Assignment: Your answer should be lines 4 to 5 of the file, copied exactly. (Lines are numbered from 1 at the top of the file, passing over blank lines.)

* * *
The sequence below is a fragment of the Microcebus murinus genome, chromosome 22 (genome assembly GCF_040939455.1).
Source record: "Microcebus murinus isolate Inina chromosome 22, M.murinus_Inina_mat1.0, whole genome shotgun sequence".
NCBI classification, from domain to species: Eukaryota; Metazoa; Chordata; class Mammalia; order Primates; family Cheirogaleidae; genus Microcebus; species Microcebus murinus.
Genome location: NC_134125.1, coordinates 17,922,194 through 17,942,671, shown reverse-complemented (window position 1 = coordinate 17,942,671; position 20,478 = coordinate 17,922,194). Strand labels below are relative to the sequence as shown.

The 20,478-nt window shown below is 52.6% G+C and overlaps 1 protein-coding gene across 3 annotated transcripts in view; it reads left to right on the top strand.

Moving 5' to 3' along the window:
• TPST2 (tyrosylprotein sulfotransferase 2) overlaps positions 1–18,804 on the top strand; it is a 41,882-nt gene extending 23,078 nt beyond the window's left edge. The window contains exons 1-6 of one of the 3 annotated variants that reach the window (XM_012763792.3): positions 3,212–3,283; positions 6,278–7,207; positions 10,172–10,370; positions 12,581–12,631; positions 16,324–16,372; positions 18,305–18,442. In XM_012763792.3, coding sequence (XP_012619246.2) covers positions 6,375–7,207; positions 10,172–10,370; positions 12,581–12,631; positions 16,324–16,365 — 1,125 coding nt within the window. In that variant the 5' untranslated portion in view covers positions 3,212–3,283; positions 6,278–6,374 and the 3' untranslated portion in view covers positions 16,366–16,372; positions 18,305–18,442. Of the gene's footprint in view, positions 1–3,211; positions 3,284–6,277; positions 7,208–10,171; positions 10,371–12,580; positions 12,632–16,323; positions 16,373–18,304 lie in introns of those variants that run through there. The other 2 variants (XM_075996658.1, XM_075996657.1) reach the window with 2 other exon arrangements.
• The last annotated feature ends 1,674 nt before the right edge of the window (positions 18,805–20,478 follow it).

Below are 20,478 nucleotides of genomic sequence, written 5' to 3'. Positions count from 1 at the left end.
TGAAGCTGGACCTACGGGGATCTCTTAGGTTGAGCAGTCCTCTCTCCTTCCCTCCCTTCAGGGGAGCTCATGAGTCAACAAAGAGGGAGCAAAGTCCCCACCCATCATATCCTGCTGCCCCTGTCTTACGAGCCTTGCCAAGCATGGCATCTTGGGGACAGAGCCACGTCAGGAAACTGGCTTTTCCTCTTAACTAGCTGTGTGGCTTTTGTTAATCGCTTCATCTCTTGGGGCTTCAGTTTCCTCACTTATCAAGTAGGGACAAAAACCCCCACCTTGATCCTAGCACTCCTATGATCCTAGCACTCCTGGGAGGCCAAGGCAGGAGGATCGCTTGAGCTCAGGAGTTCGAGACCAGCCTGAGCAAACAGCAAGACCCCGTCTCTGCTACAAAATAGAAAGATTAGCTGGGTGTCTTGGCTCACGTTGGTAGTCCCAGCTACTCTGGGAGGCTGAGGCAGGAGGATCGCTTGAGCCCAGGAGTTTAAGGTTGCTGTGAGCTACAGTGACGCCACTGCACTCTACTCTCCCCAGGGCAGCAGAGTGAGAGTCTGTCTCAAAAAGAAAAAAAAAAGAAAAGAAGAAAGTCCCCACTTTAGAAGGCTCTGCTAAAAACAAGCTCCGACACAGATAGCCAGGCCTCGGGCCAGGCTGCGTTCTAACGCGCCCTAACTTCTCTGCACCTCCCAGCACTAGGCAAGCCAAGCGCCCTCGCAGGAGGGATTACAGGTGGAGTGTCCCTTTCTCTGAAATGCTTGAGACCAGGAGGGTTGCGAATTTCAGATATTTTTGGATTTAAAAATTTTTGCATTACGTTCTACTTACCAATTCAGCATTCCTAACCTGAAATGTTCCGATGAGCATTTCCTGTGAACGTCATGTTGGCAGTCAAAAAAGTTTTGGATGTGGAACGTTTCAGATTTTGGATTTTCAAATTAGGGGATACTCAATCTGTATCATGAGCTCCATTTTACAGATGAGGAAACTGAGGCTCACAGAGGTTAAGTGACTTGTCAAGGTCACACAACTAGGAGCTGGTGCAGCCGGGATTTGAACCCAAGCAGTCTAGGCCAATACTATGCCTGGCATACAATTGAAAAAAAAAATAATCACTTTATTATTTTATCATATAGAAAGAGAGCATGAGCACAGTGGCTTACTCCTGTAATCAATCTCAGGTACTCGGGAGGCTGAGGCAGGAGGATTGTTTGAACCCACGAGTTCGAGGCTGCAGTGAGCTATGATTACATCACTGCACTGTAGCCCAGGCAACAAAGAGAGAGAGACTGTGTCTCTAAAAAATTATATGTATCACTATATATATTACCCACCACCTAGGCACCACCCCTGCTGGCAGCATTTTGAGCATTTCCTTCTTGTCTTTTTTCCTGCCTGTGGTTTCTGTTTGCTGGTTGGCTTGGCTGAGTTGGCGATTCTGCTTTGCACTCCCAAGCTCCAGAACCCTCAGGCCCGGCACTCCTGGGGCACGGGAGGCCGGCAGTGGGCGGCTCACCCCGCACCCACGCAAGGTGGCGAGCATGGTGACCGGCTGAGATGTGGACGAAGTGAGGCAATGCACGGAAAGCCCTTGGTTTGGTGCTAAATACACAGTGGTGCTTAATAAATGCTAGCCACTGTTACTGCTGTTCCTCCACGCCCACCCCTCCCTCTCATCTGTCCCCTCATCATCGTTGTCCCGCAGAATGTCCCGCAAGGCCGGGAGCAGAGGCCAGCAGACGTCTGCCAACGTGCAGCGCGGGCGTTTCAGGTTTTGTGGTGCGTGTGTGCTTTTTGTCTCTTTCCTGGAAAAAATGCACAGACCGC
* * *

Genome location: NC_134125.1, coordinates 17,922,194 through 17,942,671, shown reverse-complemented (window position 1 = coordinate 17,942,671; position 20,478 = coordinate 17,922,194). Strand labels below are relative to the sequence as shown.

The 20,478-nt window shown below is 52.6% G+C and overlaps 1 protein-coding gene across 3 annotated transcripts in view; it reads left to right on the top strand.